We’ve all done it. Rushed through our day, pushed ourselves further than we should, and looked so forward to getting the kids in bed so we can have some peace and quiet.
But is that really what we want to do?
Do we intend on shuttling our kids through their day and then at bedtime just popping them in bed with a quick kiss?
I wrote previously on a child’s bedtime routine, but here’s the more subjective side. What I’ve realized is that what happens in the last thirty minutes before a child’s bedtime has much to do with how he sleeps and how he wakes up in the morning.
Recently, when I cared for four of my grandchildren for a 5-day stint, I staggered their bedtimes by thirty minutes. That allowed me to spend thirty minutes with each child before they were put to bed. Following this plan had so many benefits for them as well as for me!
Assuming that you want your child to sleep well, wake up refreshed, and feel good about himself and the upcoming day, consider planning his last thirty minutes before sleep to be:
- Calming. Watch what your child is doing in that half hour before bed. Is he running around? Playing games on his iPod? Watching a tense or scary video? As parents, we can direct how our children prepare for sleeping. Taking a bath, reading a book (or having a book read to him), or doing a quiet activity in his room all assist in calming him before sleepy time.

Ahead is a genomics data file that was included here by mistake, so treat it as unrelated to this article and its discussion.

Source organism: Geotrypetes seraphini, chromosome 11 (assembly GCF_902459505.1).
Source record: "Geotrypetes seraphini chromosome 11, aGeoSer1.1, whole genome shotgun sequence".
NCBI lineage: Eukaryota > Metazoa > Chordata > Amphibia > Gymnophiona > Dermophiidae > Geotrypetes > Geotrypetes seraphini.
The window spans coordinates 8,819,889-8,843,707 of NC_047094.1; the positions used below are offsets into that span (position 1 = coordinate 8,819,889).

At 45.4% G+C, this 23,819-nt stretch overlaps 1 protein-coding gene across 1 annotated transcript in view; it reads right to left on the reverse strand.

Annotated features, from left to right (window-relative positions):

Reflecting. Part of a child’s time before bed should be spent talking with a parent about his day. Helping him to reflect on the high points of his day gives him a positive feeling as he is fading into dreamland.
Encouraging. This time with a parent before lights out is so special. We may not have had time to spend individually with each child other than in just functional communication. Just taking the time to stop what you’re doing shows him he is precious and valuable to you. Use this time to encourage your child in who he is. What are some of the strong points you see in him? What qualities have you seen him exhibit lately that are admirable? Find something you can compliment him for and he will beam. It will also be the last thought on his mind as he drifts off to sleep.
Taking some time with your child to sow some positive seeds into him before he sleeps is crucial. Though he may not be able to put it into words, your child will love to have undivided time with you and to hear you praise him. It changes not only how he views himself, but how he thinks others see him. Going to bed on a happy note causes him to sleep well, wake up happy, and start the new day with a smile.
Question: What makes the time you spend with your child before bedtime special? Share your answer in the comments below.